The prostate is a small gland, about the size of a walnut, that’s located just behind the bladder and below the rectum. As part of the male reproductive system, along with the penis, seminal vesicles, and testicles, the prostate produces the fluid that makes up a part of semen.
What does the prostate actually do?
One of the prostate’s most important functions is helping in the creation of semen. It does this by creating a fluid that combines with sperm cells from the testicles and fluids from other glands to create semen.
The muscles of the prostate also play a pretty important role in helping expel the semen during ejaculation as well as letting urine flow out of the body. This function is why it’s common for those who have had surgery or radiation treatment for prostate cancer to experience the loss of the ability to control urination.
See also: What Does High PSA Mean?
What happens if your prostate is removed?
More often than not, the decision to remove the prostate is made in order to treat localized prostate cancer. This surgery is called prostatectomy and may be used alongside radiation, chemotherapy, or hormone therapy as part of cancer treatment.
According to the American Cancer Society , there are two major side effects associated with the removal of the prostate, these include:
Those who have had their prostate removed may find it difficult to control their urine. One of the most common forms associated with prostatectomy is stress incontinence; this occurs when the man may ‘leak’ after laughing, sneezing, coughing, or even exercising.
There are small groups of nerves that run alongside the prostate that control erections, if the cancer has grown close to these nerves, they will be removed during surgery. This may result in an inability to have impromptu erections but it may still be possible to have erections with the help of certain treatments .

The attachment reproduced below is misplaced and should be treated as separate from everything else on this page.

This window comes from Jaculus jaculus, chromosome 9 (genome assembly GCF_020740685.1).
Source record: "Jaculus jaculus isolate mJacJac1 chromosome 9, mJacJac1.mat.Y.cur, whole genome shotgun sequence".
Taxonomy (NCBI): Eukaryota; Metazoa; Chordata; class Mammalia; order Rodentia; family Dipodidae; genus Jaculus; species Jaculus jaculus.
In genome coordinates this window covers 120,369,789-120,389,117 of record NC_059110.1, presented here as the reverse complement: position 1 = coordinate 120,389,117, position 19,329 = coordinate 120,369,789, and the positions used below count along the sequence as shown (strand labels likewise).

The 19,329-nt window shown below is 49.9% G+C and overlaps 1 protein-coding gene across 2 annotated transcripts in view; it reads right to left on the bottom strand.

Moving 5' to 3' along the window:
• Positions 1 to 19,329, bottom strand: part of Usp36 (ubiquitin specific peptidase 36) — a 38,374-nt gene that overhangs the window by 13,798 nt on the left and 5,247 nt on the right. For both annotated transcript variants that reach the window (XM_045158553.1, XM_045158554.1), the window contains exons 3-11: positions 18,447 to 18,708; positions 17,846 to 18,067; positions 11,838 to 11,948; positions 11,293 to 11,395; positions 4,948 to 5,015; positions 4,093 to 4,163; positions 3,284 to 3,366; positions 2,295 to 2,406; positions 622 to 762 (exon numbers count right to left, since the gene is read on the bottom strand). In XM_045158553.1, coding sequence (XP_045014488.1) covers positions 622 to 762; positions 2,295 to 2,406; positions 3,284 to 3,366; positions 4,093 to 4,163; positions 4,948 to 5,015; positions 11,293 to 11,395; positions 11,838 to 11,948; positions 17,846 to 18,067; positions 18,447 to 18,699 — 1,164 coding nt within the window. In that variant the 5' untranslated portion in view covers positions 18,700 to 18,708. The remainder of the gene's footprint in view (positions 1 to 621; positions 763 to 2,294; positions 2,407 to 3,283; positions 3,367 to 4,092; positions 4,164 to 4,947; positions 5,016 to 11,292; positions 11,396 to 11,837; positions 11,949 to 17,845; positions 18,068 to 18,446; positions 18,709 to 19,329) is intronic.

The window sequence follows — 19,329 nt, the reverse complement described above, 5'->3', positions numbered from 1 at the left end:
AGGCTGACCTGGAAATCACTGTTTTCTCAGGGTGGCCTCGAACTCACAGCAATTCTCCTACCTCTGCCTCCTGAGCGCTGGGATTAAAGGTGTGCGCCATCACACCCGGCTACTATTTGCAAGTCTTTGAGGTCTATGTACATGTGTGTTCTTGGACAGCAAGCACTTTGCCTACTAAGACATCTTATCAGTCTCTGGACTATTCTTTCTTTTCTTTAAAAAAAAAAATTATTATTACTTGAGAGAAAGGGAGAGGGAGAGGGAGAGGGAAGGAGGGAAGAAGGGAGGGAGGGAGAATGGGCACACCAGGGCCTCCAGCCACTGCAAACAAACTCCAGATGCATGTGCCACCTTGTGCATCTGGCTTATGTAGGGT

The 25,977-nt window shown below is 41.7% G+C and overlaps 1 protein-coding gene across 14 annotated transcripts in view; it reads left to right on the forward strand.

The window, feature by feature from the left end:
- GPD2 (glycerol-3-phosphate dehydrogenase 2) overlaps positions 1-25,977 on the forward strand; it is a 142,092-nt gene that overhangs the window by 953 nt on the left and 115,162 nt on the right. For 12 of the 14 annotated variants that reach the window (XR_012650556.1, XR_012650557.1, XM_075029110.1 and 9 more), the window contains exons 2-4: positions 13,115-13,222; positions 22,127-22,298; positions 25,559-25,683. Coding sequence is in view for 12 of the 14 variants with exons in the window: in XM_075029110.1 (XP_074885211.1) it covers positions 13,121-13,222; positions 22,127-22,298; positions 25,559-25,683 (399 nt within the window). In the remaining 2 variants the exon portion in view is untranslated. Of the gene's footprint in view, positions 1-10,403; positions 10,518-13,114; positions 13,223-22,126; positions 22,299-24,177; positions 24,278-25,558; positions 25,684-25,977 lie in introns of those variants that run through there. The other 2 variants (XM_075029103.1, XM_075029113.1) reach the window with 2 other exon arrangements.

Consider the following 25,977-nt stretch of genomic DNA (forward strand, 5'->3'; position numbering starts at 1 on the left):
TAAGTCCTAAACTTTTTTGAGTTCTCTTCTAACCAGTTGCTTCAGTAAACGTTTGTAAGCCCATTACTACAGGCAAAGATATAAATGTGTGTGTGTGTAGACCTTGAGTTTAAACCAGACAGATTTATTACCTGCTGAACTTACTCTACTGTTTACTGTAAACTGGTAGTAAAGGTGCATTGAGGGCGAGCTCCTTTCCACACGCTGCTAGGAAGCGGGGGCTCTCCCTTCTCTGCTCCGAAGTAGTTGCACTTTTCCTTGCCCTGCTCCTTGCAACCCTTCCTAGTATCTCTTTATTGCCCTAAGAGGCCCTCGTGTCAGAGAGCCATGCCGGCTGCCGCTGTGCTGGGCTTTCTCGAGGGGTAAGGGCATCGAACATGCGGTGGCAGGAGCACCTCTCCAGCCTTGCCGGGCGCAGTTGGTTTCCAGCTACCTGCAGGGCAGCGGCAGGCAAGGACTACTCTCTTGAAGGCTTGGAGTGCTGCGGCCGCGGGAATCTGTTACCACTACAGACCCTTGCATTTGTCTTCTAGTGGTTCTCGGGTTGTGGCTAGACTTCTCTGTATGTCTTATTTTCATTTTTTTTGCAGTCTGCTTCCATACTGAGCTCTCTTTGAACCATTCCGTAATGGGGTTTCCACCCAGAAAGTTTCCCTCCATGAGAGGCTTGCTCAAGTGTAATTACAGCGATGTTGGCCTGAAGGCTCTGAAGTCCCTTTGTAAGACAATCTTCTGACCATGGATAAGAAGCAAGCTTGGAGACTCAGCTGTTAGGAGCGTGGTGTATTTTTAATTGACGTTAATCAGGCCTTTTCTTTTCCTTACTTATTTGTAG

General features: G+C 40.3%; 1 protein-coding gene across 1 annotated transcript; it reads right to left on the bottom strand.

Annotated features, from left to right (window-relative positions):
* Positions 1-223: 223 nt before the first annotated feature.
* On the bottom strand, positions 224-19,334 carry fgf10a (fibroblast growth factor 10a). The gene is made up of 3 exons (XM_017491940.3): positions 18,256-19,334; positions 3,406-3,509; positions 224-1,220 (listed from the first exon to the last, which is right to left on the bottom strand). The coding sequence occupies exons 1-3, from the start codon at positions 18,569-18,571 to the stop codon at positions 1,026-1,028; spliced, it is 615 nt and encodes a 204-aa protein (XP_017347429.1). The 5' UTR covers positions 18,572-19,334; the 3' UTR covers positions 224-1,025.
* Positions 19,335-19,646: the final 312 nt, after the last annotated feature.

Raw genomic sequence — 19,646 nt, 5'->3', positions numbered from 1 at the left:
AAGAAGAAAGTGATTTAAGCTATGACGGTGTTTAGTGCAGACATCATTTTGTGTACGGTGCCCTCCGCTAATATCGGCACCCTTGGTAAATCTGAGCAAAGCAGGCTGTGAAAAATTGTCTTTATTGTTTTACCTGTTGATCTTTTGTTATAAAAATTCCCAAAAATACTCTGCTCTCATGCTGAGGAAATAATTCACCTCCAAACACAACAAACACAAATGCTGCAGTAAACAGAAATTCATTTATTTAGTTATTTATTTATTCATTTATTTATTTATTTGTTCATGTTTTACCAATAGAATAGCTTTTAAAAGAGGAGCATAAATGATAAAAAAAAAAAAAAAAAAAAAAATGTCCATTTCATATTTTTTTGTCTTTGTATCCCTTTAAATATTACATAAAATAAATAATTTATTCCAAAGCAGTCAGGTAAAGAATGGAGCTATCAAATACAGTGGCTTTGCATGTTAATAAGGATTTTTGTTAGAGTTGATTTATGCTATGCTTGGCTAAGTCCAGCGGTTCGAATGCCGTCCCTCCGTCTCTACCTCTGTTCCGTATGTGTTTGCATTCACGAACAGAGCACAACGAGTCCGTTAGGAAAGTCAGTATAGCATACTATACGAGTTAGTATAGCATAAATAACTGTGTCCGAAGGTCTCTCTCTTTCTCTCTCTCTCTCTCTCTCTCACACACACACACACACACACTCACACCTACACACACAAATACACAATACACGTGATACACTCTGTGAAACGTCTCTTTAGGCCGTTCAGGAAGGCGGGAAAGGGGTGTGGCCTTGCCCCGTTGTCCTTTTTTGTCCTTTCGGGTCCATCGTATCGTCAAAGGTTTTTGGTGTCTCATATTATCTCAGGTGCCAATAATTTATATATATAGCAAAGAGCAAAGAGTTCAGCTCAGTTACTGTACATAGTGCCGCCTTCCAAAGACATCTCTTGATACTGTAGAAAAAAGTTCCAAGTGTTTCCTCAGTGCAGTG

Is having a prostate necessary?
While the prostate plays important roles in both sexual and urinary function, if a man is diagnosed with prostate cancer, depending on the stage and grade, removal of the prostate may be considered.
So, although you can live without a prostate, there are certain unfavourable side effects associated with removing the prostate which is why a prostatectomy should only be performed under serious conditions.
When cancer is spotted in its early stages, it’s more likely that treatment will be successful and one of the most reliable ways to spot it early is with a screening test. It’s important to note that screening is recommended for people who have no symptoms at all. If you’re experiencing signs or symptoms, it’s important to speak with your doctor.
LetsGetChecked’s at-home PSA Test can measure the levels of prostate-specific antigen in the blood which may be elevated in prostate cancer, as well as in a number of other conditions. Test results will be available online within 2-5 days and our dedicated medical team will be available to answer any questions you may have throughout the process.
You should consider taking the test if:
- You are over the age of 50
- You have a strong family history of prostate cancer
- You are experiencing symptoms related to prostate cancer
- You are overweight or obese